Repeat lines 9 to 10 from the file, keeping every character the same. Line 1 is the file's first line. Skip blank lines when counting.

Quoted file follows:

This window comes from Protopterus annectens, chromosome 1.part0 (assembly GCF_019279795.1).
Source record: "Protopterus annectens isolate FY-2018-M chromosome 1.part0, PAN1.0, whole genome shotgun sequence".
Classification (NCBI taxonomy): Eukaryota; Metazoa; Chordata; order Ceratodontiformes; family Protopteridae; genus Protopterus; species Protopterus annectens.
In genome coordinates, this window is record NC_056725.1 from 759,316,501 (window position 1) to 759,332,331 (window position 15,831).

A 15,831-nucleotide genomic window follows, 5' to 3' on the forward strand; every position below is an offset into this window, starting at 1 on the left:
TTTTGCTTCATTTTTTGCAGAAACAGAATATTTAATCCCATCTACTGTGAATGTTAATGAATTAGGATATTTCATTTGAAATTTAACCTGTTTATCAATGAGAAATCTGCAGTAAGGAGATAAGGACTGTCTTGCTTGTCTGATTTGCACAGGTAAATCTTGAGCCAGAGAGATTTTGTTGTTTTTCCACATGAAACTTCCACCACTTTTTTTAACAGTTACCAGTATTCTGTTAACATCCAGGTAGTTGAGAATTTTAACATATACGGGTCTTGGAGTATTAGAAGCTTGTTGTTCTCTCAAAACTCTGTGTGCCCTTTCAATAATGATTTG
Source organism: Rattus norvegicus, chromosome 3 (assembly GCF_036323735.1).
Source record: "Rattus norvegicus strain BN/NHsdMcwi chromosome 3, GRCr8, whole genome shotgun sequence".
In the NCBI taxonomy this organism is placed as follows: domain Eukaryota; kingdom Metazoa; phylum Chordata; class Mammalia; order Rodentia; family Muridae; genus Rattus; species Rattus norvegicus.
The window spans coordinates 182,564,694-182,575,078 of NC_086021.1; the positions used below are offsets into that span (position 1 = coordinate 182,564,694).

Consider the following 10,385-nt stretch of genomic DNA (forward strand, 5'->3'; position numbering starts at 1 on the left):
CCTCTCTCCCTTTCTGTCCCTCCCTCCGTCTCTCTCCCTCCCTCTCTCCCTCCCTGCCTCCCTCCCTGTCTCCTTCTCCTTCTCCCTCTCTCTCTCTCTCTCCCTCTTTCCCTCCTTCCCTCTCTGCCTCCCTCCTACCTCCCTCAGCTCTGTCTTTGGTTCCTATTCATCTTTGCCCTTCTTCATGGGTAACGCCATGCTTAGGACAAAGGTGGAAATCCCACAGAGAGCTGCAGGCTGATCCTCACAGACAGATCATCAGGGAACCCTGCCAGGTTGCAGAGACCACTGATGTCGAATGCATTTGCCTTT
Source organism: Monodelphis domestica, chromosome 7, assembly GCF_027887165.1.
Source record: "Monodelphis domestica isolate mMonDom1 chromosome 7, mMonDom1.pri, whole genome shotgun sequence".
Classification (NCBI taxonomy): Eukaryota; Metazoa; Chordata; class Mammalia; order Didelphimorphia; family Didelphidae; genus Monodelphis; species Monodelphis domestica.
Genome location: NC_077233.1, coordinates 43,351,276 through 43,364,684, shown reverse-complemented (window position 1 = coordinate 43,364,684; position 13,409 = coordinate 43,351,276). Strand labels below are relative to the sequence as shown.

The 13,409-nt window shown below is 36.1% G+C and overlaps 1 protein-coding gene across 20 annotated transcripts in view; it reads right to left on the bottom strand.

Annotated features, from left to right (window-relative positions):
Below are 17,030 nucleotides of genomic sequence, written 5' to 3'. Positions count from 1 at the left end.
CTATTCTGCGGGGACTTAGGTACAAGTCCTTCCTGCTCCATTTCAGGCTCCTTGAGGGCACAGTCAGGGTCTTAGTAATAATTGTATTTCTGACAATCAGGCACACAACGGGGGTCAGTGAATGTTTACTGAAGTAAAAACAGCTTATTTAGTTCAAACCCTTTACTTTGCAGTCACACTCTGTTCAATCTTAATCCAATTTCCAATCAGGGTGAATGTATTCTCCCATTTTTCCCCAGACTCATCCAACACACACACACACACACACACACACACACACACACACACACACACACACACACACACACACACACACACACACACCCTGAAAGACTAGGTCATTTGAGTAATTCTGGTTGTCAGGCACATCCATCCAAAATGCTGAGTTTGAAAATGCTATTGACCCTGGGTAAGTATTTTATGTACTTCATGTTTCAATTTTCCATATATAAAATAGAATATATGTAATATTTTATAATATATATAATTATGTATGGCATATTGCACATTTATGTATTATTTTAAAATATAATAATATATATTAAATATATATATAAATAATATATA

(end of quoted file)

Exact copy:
In the NCBI taxonomy this organism is placed as follows: domain Eukaryota; kingdom Metazoa; phylum Chordata; class Mammalia; order Rodentia; family Muridae; genus Rattus; species Rattus norvegicus.
The window spans coordinates 182,564,694-182,575,078 of NC_086021.1; the positions used below are offsets into that span (position 1 = coordinate 182,564,694).